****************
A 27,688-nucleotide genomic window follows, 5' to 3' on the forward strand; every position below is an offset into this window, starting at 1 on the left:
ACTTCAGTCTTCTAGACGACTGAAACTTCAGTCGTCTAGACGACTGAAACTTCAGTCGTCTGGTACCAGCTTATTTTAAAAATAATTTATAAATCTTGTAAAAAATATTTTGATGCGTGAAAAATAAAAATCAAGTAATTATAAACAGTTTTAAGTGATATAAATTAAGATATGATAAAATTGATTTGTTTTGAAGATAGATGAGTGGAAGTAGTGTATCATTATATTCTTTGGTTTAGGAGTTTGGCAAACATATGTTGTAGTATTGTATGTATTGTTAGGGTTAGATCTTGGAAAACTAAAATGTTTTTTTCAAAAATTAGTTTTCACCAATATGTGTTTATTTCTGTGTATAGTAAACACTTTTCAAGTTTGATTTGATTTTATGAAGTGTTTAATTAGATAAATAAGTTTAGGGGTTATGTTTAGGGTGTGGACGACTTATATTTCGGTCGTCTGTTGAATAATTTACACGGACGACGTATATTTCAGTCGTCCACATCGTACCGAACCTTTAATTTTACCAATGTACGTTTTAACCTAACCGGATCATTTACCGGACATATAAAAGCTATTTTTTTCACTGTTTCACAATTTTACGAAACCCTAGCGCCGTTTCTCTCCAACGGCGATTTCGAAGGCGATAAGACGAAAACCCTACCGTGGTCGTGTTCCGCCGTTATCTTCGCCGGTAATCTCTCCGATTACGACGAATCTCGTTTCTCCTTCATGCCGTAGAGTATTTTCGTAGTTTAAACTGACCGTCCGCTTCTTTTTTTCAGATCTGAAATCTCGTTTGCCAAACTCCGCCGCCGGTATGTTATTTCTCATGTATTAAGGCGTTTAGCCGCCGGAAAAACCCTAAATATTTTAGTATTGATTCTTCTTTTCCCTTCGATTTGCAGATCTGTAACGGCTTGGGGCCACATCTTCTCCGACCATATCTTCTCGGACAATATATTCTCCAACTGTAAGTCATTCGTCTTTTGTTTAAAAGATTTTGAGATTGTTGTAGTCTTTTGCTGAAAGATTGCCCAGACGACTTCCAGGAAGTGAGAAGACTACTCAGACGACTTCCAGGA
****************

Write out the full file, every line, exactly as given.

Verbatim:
A 27,688-nucleotide genomic window follows, 5' to 3' on the forward strand; every position below is an offset into this window, starting at 1 on the left:
ACTTCAGTCTTCTAGACGACTGAAACTTCAGTCGTCTAGACGACTGAAACTTCAGTCGTCTGGTACCAGCTTATTTTAAAAATAATTTATAAATCTTGTAAAAAATATTTTGATGCGTGAAAAATAAAAATCAAGTAATTATAAACAGTTTTAAGTGATATAAATTAAGATATGATAAAATTGATTTGTTTTGAAGATAGATGAGTGGAAGTAGTGTATCATTATATTCTTTGGTTTAGGAGTTTGGCAAACATATGTTGTAGTATTGTATGTATTGTTAGGGTTAGATCTTGGAAAACTAAAATGTTTTTTTCAAAAATTAGTTTTCACCAATATGTGTTTATTTCTGTGTATAGTAAACACTTTTCAAGTTTGATTTGATTTTATGAAGTGTTTAATTAGATAAATAAGTTTAGGGGTTATGTTTAGGGTGTGGACGACTTATATTTCGGTCGTCTGTTGAATAATTTACACGGACGACGTATATTTCAGTCGTCCACATCGTACCGAACCTTTAATTTTACCAATGTACGTTTTAACCTAACCGGATCATTTACCGGACATATAAAAGCTATTTTTTTCACTGTTTCACAATTTTACGAAACCCTAGCGCCGTTTCTCTCCAACGGCGATTTCGAAGGCGATAAGACGAAAACCCTACCGTGGTCGTGTTCCGCCGTTATCTTCGCCGGTAATCTCTCCGATTACGACGAATCTCGTTTCTCCTTCATGCCGTAGAGTATTTTCGTAGTTTAAACTGACCGTCCGCTTCTTTTTTTCAGATCTGAAATCTCGTTTGCCAAACTCCGCCGCCGGTATGTTATTTCTCATGTATTAAGGCGTTTAGCCGCCGGAAAAACCCTAAATATTTTAGTATTGATTCTTCTTTTCCCTTCGATTTGCAGATCTGTAACGGCTTGGGGCCACATCTTCTCCGACCATATCTTCTCGGACAATATATTCTCCAACTGTAAGTCATTCGTCTTTTGTTTAAAAGATTTTGAGATTGTTGTAGTCTTTTGCTGAAAGATTGCCCAGACGACTTCCAGGAAGTGAGAAGACTACTCAGACGACTTCCAGGA